6) What, an airline with an environmental commitment? Really?
They invest in technology and procedures that enable us to maximize operating efficiency and safety.
They invest in infrastructure to mitigate the environmental footprint of their ground operations.
They work in good faith with government agencies and regulators to develop rules and policies that further drive our operating efficiency and our ability to grow sustainably.
If that sounds vague, check out the technlogy they’re rocking: a lithium polymer-powered baggage tug, blended winglets, and one of the continent’s youngest and most fuel-efficient fleets. Their Corporate offices in Calgary are even designed with the Leadership in Energy and Environmental Design (LEED) Green Building Rating System in mind. If you want to fly green(er), this is probably your best bet.
7) They treat their employees right.
As this Toronto Star article details, WestJet’s great customer treatment can be traced back to great employee treatment. Some highlights?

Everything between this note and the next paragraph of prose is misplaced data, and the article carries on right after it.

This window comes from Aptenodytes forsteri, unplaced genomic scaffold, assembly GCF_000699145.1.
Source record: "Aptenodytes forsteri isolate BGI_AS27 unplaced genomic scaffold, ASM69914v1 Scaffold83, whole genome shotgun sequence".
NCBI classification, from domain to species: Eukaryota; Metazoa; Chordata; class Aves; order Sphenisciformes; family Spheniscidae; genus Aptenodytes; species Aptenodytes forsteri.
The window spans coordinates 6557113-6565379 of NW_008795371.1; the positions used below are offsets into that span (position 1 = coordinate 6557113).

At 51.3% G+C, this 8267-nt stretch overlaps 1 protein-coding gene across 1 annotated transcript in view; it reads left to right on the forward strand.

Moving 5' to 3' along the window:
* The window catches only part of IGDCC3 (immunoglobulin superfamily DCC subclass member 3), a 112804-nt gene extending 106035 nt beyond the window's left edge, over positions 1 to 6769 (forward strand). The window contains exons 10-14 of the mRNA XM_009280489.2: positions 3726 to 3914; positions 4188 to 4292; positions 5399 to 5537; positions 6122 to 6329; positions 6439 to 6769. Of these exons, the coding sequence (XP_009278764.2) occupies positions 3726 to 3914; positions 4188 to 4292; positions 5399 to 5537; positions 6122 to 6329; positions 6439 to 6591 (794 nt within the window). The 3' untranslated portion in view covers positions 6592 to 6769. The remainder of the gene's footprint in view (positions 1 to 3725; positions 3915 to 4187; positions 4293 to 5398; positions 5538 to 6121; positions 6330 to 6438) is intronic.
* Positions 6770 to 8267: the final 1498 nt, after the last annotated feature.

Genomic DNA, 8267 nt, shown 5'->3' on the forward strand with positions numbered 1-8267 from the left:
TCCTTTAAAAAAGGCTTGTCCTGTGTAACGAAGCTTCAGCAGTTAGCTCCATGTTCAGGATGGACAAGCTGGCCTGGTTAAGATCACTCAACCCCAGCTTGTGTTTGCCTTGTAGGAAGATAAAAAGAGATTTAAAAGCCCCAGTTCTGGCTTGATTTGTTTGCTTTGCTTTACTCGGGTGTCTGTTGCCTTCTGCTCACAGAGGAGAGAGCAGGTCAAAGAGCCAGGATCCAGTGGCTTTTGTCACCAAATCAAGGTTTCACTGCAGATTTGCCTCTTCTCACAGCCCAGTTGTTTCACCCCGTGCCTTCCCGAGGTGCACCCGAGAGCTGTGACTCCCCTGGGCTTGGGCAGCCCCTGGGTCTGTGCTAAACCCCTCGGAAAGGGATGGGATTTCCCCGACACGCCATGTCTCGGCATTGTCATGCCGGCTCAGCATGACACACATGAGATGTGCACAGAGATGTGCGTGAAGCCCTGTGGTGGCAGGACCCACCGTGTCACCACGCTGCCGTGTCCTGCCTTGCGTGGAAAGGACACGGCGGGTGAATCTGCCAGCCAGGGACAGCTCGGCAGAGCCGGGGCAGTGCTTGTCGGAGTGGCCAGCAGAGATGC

They call their employees “Westjetters.” Their HR department is referred to as “People.” (You know who else talks to/about their workers that way? Google. And who doesn’t want to work for Google?)
Employees are also called “owners,” thanks to WestJet’s generous profit-sharing program. Over 85% of employees own shares in the company, and WestJet matches employee stock one for one.
Front liners are given the freedom and trust to go the extra mile (according to one employee: “If there’s a guest coming in on a flight, and I see that we have an earlier flight going through, I can use my empowerment to see if I can find them something earlier.”)